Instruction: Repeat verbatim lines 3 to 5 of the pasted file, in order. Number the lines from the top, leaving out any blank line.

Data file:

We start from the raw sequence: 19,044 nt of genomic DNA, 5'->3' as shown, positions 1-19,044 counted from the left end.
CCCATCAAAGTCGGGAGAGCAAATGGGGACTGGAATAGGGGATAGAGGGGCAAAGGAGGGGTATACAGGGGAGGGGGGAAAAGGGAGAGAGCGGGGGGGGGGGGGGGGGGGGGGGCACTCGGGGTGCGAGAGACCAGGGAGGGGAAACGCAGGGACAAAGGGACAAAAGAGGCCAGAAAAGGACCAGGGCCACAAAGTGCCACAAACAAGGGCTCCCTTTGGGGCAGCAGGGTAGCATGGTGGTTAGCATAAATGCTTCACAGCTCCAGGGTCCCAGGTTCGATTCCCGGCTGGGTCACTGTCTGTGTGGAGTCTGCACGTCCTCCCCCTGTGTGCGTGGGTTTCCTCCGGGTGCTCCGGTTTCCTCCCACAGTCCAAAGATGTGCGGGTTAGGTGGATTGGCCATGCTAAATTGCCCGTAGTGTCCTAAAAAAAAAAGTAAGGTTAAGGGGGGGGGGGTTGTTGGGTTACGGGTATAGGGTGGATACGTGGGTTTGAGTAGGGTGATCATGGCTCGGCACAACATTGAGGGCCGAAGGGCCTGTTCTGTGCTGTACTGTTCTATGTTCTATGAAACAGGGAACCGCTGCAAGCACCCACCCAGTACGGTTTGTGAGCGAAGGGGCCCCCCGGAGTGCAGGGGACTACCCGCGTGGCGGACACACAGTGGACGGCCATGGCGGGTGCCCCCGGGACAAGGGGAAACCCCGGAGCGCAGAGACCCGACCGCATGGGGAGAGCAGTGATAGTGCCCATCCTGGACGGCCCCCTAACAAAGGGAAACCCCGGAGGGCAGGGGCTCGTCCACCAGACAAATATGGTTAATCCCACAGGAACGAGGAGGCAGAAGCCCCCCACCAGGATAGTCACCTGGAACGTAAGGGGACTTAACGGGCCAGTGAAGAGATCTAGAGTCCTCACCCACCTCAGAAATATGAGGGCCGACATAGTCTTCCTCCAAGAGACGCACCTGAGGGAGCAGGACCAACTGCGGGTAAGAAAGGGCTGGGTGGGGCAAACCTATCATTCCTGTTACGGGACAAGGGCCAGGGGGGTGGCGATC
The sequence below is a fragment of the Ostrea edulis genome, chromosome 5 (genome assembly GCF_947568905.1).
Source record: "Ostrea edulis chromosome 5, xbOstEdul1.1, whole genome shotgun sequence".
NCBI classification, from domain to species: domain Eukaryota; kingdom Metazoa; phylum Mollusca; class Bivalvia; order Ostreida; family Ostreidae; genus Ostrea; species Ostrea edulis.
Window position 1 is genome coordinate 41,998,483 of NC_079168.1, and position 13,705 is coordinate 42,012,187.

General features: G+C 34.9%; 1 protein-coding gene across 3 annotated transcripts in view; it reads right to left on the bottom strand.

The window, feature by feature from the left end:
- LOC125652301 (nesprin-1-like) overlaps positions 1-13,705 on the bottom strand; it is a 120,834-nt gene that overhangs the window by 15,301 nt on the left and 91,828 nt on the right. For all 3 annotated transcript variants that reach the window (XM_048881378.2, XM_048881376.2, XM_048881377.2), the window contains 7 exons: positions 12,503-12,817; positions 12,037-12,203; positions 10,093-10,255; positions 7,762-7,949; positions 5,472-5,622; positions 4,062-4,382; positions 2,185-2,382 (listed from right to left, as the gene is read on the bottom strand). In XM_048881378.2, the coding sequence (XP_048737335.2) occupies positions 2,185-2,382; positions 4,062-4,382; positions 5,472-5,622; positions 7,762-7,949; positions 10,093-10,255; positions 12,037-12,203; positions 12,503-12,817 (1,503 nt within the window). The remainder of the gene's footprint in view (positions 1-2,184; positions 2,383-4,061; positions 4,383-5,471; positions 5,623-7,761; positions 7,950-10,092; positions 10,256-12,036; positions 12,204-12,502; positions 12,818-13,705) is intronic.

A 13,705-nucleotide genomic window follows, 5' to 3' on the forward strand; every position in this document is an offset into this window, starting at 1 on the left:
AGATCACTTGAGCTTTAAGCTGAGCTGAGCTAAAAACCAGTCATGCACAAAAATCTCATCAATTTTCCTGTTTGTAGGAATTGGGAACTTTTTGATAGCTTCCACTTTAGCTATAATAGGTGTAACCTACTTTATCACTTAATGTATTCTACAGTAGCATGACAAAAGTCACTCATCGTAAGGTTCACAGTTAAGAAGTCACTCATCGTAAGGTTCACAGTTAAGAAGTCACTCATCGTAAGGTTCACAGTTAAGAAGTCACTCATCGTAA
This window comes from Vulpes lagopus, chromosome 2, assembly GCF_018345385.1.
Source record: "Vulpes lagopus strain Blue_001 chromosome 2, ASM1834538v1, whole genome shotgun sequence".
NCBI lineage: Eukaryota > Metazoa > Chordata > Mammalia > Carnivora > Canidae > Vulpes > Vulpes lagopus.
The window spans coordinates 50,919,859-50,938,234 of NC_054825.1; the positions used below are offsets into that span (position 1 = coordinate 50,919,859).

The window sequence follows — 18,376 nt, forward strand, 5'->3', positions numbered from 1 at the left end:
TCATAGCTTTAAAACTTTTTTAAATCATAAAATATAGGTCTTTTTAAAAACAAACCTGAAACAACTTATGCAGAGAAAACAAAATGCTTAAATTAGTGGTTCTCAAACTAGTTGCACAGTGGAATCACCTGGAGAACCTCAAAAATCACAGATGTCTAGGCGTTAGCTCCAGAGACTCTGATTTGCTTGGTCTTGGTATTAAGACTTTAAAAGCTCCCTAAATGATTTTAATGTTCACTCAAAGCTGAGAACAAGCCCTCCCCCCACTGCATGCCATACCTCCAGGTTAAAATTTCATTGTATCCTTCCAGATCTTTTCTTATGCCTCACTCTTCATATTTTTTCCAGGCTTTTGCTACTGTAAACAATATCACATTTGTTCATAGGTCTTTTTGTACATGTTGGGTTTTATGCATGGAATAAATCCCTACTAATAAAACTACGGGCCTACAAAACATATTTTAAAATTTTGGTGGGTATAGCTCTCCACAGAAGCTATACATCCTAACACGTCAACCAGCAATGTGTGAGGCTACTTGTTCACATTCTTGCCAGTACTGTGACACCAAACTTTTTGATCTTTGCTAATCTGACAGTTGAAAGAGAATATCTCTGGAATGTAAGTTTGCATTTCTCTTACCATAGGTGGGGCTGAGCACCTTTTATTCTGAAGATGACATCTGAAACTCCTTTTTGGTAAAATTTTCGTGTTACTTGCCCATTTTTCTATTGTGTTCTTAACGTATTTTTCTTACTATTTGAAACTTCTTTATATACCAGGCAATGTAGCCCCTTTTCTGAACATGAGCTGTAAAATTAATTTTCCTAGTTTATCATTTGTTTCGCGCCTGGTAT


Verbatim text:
The sequence below is a fragment of the Ostrea edulis genome, chromosome 5 (genome assembly GCF_947568905.1).
Source record: "Ostrea edulis chromosome 5, xbOstEdul1.1, whole genome shotgun sequence".
NCBI classification, from domain to species: domain Eukaryota; kingdom Metazoa; phylum Mollusca; class Bivalvia; order Ostreida; family Ostreidae; genus Ostrea; species Ostrea edulis.